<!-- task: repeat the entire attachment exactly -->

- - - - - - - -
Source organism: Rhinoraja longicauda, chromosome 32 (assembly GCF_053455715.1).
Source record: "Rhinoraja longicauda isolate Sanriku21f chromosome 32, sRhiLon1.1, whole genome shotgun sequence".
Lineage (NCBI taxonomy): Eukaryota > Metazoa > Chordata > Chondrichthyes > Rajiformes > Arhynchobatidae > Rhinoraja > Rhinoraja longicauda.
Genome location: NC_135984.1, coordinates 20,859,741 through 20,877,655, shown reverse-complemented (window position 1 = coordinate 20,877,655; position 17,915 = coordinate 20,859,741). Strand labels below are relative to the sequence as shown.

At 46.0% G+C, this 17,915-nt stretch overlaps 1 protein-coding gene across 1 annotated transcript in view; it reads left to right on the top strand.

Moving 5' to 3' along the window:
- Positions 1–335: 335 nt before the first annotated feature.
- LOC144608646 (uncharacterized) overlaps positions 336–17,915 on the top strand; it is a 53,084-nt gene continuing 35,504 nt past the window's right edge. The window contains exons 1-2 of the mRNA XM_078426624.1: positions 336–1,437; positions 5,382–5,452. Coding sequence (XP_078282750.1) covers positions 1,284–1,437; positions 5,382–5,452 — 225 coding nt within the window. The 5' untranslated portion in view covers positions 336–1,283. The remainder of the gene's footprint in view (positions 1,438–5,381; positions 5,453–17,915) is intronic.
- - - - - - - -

Source organism: Rhinoraja longicauda, chromosome 32 (assembly GCF_053455715.1).
Source record: "Rhinoraja longicauda isolate Sanriku21f chromosome 32, sRhiLon1.1, whole genome shotgun sequence".
Lineage (NCBI taxonomy): Eukaryota > Metazoa > Chordata > Chondrichthyes > Rajiformes > Arhynchobatidae > Rhinoraja > Rhinoraja longicauda.
Genome location: NC_135984.1, coordinates 20,859,741 through 20,877,655, shown reverse-complemented (window position 1 = coordinate 20,877,655; position 17,915 = coordinate 20,859,741). Strand labels below are relative to the sequence as shown.

At 46.0% G+C, this 17,915-nt stretch overlaps 1 protein-coding gene across 1 annotated transcript in view; it reads left to right on the top strand.

Moving 5' to 3' along the window:
- Positions 1–335: 335 nt before the first annotated feature.
- LOC144608646 (uncharacterized) overlaps positions 336–17,915 on the top strand; it is a 53,084-nt gene continuing 35,504 nt past the window's right edge. The window contains exons 1-2 of the mRNA XM_078426624.1: positions 336–1,437; positions 5,382–5,452. Coding sequence (XP_078282750.1) covers positions 1,284–1,437; positions 5,382–5,452 — 225 coding nt within the window. The 5' untranslated portion in view covers positions 336–1,283. The remainder of the gene's footprint in view (positions 1,438–5,381; positions 5,453–17,915) is intronic.